Clinicians on the Couch: 10 Questions with Psychotherapist Amy Tatsumi
In our monthly interview series we ask clinicians to do something they rarely do at work: talk about themselves. We ask them to reveal everything from the trials and triumphs of conducting therapy to how they personally cope with stress.
This month we’re pleased to feature Amy Tatsumi, MA, LPC, ATR-BC, a psychotherapist, art therapist and a certified Daring Way Facilitator/Consultant. Tatsumi works with women, men and teens who are worried, stressed, alone, depressed, disconnected, or stuck in their relationships, careers, and lives.
She helps clients reconnect with the people and parts of their lives that matter most in healthy, meaningful and authentic ways. She offers a wide variety of treatment modalities, such as art making, sandplay and mind-body work to support clients in getting unstuck.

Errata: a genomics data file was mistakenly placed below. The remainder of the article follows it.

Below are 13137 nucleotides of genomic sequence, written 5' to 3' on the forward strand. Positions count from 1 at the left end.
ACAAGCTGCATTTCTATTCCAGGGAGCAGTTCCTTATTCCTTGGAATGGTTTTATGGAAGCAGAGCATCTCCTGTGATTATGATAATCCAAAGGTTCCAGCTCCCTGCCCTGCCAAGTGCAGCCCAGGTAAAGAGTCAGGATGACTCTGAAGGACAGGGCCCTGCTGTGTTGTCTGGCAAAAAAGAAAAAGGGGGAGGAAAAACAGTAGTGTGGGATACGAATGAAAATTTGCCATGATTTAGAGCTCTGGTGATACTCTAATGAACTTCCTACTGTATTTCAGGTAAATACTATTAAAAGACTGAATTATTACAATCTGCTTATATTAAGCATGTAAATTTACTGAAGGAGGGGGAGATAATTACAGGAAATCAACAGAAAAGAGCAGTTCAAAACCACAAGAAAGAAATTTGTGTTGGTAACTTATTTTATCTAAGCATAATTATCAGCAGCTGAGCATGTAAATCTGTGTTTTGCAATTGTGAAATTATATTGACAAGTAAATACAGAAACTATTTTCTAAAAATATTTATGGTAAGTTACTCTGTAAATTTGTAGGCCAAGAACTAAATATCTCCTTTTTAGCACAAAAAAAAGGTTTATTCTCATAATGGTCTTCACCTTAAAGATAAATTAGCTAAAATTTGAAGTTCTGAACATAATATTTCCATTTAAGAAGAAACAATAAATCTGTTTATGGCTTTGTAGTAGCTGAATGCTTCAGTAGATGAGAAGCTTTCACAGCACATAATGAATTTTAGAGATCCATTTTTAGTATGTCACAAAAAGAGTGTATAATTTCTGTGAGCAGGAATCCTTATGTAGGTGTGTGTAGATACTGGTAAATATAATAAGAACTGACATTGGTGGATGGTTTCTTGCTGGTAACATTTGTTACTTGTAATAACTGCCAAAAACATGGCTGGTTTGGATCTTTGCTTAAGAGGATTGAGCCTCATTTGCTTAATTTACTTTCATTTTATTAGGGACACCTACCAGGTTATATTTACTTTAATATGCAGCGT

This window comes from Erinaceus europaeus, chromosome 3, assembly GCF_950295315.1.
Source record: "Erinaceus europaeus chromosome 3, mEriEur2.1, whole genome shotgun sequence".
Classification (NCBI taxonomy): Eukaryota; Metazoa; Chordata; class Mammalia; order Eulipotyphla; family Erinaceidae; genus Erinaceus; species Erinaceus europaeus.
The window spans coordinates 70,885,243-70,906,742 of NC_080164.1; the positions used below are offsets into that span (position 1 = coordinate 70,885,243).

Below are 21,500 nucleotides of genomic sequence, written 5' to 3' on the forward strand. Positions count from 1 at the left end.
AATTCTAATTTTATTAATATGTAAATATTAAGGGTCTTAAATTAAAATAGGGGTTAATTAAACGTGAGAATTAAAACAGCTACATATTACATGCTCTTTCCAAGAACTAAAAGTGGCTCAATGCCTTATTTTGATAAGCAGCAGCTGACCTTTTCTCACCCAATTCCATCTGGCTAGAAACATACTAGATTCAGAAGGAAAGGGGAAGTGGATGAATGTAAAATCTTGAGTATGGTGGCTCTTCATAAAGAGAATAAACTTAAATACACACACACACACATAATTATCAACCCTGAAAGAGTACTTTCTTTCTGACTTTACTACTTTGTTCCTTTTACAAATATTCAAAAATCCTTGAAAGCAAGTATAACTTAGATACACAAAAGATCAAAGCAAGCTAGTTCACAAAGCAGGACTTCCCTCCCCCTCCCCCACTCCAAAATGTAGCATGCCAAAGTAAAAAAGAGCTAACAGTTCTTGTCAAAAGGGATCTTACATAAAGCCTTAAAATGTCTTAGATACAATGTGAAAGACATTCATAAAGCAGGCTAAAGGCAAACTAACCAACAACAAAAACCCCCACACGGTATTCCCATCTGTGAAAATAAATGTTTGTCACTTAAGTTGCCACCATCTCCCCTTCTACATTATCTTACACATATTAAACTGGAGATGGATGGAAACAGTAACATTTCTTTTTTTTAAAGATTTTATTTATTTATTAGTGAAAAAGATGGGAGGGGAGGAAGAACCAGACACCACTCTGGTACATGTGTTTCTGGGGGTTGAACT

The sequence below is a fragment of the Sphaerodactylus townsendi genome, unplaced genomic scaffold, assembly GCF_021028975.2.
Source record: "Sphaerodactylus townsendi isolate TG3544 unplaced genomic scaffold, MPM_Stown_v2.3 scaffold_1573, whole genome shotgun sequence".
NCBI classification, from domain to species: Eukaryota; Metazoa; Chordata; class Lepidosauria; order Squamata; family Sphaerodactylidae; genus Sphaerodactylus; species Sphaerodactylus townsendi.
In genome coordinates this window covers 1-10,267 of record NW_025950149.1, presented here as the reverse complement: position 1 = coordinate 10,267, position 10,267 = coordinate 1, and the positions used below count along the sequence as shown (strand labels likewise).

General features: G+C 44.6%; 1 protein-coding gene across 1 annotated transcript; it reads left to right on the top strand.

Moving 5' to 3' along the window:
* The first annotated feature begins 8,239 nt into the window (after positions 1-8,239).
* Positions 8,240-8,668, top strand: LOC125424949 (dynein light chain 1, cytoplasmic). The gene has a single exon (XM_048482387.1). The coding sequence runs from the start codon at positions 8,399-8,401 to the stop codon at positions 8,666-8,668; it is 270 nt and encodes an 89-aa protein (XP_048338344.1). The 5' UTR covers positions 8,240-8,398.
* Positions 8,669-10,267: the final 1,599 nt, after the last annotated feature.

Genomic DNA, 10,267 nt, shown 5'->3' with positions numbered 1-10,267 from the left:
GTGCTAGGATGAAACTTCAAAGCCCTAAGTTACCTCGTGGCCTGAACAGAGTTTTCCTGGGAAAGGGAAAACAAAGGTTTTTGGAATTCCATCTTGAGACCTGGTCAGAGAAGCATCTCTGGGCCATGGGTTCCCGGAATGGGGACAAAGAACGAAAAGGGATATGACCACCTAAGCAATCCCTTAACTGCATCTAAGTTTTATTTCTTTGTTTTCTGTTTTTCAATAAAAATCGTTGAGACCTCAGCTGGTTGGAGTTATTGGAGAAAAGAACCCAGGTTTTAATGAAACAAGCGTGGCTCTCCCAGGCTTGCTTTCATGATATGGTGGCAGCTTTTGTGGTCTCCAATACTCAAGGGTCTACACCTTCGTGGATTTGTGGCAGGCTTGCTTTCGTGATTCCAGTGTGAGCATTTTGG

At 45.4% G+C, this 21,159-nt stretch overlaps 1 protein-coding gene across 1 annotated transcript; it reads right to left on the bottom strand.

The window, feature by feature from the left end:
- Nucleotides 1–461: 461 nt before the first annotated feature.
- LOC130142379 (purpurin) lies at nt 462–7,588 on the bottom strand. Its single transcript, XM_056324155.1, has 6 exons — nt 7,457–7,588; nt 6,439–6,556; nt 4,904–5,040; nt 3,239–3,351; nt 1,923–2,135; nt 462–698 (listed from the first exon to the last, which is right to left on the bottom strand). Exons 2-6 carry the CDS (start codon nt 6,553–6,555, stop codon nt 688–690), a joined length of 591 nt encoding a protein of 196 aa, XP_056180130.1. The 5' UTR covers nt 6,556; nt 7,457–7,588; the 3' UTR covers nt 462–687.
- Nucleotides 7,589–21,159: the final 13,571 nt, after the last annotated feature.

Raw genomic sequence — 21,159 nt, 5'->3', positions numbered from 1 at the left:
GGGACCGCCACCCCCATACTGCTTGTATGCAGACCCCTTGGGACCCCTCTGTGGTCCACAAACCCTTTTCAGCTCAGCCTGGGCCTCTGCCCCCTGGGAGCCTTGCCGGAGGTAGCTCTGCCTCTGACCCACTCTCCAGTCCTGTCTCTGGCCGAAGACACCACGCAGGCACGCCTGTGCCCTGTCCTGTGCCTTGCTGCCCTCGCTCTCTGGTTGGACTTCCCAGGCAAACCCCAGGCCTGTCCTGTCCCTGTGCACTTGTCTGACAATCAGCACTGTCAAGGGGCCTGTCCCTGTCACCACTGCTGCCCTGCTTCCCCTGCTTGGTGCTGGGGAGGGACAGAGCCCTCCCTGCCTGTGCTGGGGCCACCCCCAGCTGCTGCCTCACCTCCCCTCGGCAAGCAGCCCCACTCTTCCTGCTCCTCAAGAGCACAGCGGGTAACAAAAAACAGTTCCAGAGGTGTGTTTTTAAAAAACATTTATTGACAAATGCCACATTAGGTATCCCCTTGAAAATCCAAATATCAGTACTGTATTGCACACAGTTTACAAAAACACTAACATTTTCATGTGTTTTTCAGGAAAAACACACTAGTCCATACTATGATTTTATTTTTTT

Learn more about Tatsumi and her work at her website.
1. What’s surprised you the most about being a therapist?
I am continually in awe of the work that clients do in therapy. It feels like an honor to be a part of a client’s process, and I am grateful to be able to witness their transformation over time.
2. What’s the latest and greatest book you’ve read related to mental health, psychology or psychotherapy?
Daring Greatly: How the Courage to Be Vulnerable Transforms the Way We Live, Love, Parent and Lead by Brené Brown, Ph.D., LMSW. Brené is the founder and Chief Learning and Research Officer of The Daring Way — a training and certification program for helping professionals who want to facilitate her work on vulnerability, courage, shame, and worthiness.